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Hoekstra: ‘Iran Is Not Iraq’ And Military Action Would Be A ‘Huge Mistake’

By Amanda Terkel  

"Hoekstra: ‘Iran Is Not Iraq’ And Military Action Would Be A ‘Huge Mistake’"

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Today on CNN’s Late Edition, Sen. Dianne Feinstein (D-CA) and Rep. Peter Hoekstra (R-MI) sounded a note of caution on belligerant action toward Iran. Both said that Iran is trying to extend its influence in Iraq, warned against military action, and advocated diplomatic engagement. Hoekstra said:

I believe that reaching out and engaging with Iran, but doing so with Russia, doing so with our European allies, recognizing that they do have contacts into Iran, and engaging in a full-court diplomatic press with Iran is a good thing to begin the process of doing that.

You know, we’re not going to go into Iran militarily. The senator is absolutely right. Iran is not Iraq. And going in there militarily would be, from my perspective, a huge mistake.

Watch it:

A “stark new assessment” by Joint Chiefs Chairman Mike Mullen reports that “the government of Iran continues to supply weapons and other support to extremists in Iraq, despite repeated promises to the contrary, and is increasingly complicit in the death of American soldiers.” Yet Mullen too responded last week by stating, “I have no expectations that we are going to get into a conflict with Iran in the immediate future.”

In recent days, Hoekstra has sharply criticized the Bush administration’s handling of foreign policy. Commenting on the recent news that North Korea had helped Syria build a nuclear reactor — which was destroyed by Israel — Hoekstra blasted the White House for keeping the information from Congress for almost a year.

Transcript:

FEINSTEIN: Well, my assessment is this, that you have a belligerent and isolated Iran extending its influence.

I think Mr. Hoekstra is correct about the equipment that’s gone in. I think there’s no question that some elements of the Iranian government are also buying businesses in Iraq. They are extending their sphere of influence.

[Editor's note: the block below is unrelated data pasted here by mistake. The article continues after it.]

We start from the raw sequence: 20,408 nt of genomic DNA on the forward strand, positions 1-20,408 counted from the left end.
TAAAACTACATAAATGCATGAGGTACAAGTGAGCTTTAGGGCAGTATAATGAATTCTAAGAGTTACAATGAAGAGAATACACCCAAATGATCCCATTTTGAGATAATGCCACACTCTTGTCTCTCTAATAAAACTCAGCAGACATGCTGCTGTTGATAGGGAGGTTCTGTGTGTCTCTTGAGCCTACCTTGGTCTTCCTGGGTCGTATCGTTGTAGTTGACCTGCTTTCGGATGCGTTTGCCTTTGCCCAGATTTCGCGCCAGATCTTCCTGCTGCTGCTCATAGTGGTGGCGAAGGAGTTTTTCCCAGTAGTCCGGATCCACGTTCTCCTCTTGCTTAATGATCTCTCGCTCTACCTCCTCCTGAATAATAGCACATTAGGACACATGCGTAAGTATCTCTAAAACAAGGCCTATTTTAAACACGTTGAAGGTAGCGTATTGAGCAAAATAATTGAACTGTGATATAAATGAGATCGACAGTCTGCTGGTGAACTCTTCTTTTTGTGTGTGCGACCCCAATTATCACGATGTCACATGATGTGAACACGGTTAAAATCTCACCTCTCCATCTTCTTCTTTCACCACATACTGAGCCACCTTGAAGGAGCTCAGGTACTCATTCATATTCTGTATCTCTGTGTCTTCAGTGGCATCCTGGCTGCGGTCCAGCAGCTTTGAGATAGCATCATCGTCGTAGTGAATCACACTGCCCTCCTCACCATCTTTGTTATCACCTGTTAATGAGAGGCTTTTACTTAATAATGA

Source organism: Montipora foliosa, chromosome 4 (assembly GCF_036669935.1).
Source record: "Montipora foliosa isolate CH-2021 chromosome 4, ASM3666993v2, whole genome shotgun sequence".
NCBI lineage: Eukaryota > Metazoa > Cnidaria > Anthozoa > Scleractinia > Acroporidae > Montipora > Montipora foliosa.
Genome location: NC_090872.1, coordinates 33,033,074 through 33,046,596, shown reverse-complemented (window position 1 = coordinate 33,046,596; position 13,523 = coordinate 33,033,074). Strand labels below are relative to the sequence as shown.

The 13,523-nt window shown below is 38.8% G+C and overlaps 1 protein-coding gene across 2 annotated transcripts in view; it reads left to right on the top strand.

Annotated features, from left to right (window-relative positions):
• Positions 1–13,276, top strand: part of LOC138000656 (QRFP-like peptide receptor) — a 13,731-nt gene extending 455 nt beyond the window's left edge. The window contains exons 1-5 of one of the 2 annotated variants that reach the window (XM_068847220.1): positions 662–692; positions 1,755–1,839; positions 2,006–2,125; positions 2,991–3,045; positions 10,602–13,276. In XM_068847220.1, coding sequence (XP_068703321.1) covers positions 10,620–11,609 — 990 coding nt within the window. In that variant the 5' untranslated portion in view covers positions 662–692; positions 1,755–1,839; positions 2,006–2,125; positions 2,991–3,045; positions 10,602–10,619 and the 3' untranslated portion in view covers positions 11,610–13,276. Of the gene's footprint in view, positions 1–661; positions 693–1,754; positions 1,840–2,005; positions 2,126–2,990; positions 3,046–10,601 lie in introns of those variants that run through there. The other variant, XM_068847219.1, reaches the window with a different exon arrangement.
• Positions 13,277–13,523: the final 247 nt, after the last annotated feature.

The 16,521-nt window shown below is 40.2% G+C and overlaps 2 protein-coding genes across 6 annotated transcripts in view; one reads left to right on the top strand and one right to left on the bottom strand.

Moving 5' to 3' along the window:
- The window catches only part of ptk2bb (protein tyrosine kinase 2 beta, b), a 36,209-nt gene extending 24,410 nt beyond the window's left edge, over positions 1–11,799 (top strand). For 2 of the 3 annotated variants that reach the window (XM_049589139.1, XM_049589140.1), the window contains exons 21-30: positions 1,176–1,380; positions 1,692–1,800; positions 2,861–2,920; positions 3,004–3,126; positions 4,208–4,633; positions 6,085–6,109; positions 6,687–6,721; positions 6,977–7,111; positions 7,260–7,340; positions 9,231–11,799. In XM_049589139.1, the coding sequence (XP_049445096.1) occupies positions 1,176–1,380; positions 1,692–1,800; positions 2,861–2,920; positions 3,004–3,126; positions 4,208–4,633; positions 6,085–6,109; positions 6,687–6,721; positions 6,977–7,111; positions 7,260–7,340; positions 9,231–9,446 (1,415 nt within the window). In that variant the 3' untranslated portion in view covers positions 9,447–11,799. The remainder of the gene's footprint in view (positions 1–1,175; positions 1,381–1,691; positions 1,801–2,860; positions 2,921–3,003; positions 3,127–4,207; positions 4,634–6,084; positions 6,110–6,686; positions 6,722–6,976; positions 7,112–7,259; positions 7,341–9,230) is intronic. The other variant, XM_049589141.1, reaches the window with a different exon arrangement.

We have had no meaningful dialogue with Iran for 30 years, and I have a very hard time understanding why this administration does not try to do so.

BLITZER: Well, what do you want…

(CROSSTALK)

BLITZER: Well, what do you want the U.S. — the Bush administration, Senator, to do?

FEINSTEIN: To make some outreach to the supreme leader, not to the president, Mr. Ahmadinejad, but to the supreme leader — he is the one, and the council, that will control this area — and to have some direct discussions without preconditions.

The minute you precondition the discussion, you create the loss of face for the Iranians to sit down and talk and try and see if we can’t evolve a meaningful relationship that can keep them out of Iraq, that can use this window of opportunity that’s produced by the halting of their nuclear weapons program.

That was, as you know, a national intelligence estimate. It has not been contradicted to this date. So there is every reason to believe there is a window of opportunity to develop a series of proposals, carrots and sticks, if you will.

The Iranian economy is not good. But nobody should believe that Iran is Iraq. And it is a big mistake for us to only look at military options when it comes to Iran.

BLITZER: Does she have a point, Congressman?

HOEKSTRA: Yes, I think it would be a huge mistake to consider that we would take a military action into Iran. I think she’s laid out a…

BLITZER: Well, what about opening a dialogue — trying to open dialogue with the supreme leader of Iran?

HOEKSTRA: Well, that was going to be my second point. I believe that reaching out and engaging with Iran, but doing so with Russia, doing so with our European allies, recognizing that they do have contacts into Iran, and engaging in a full-court diplomatic press with Iran is a good thing to begin the process of doing that.

You know, we’re not going to go into Iran militarily. The senator is absolutely right. Iran is not Iraq. And going in there militarily would be, from my perspective, a huge mistake.

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